Letter from UND History Department

Dear Members of the State Board of Higher Education and President Kupchella:

The History Department at the University of North Dakota commmends your efforts in promoting racial and cultural diversity at UND. We note, for example, the hiring of faculty whose scholarship and teaching focus on non-Western peoples or minorities in the U.S. Still, we believe additional measures can be taken toward insuring that our campus is--as the Code of Student Life describes it--"an environment that emphasizes respect for diversity." Specifically, we urge you to retire the "Fighting Sioux" nickname and Indian head logo.

The nickname and logo adversely affect our teaching and research in at least four ways. First, they undermine our pedagogical effectiveness by promoting stereotypes and misconceptions about Native Americans. Second, they discourage intellectual inquiry, for the emotional attachment that many of our students have for the nickname and logo stifle the desire to learn anything beyond romanticized and largely false images of the Sioux people. Third, the nickname and logo foster divisiveness, both within and outside the classroom. Finally, they threaten our ability to do research with and among Native Americans, as well as impair our efforts to recruit Indian peoples.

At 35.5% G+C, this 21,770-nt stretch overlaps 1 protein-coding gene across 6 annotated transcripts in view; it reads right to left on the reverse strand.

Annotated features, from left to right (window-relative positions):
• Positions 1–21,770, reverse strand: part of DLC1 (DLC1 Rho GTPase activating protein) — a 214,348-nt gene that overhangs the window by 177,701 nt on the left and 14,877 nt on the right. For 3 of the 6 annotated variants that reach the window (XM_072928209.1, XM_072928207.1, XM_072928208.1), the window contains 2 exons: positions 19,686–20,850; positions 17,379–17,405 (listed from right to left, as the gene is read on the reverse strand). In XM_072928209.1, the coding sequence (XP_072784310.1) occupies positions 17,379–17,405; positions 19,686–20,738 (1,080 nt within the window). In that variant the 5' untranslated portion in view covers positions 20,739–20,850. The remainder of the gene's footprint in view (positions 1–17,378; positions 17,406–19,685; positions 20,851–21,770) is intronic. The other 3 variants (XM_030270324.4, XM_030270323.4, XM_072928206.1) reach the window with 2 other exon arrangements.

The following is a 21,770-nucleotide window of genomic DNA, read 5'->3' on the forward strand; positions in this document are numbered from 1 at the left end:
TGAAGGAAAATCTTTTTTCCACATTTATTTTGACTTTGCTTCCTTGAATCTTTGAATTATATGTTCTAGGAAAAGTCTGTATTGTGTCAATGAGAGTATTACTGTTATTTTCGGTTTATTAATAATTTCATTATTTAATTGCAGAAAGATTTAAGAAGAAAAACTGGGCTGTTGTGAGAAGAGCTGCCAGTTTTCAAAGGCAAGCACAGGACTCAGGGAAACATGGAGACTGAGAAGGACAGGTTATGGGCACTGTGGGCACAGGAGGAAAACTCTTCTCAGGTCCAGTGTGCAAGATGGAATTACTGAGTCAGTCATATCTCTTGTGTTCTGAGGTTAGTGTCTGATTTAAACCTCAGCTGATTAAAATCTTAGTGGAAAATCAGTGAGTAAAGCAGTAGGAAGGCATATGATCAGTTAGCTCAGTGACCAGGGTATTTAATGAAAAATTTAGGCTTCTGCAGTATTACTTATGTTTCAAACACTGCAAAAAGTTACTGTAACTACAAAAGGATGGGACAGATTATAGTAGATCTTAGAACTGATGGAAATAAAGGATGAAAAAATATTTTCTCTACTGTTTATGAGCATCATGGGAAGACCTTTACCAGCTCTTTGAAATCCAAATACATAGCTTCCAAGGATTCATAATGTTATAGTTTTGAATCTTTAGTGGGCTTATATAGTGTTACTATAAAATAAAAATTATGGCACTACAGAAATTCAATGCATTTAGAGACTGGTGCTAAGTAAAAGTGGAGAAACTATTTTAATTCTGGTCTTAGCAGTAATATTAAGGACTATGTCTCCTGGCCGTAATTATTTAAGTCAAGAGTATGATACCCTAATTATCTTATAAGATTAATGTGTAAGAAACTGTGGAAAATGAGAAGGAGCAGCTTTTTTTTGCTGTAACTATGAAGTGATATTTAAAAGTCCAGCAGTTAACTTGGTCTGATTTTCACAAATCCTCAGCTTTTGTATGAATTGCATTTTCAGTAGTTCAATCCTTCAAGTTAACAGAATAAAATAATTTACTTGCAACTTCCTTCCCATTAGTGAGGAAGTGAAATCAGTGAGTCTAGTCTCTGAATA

There was a time when stereotypical characterizations were commonplace and unquestioned. That time has passed. Stanford, St. John's, Dartmouth, and many universities have done away with their Native American mascots. We must be the next. Even more importantly, all but one of the Sioux tribal governments has requested that UND stop using their people as a nickname and their likeness as a logo. This institution has made significant strides in the areas of cultural and racial diversity and understanding. The History Department entreats you to continue these laudable efforts and retire the nickname and logo immediately.

University of North Dakota
Department of History
10/3/01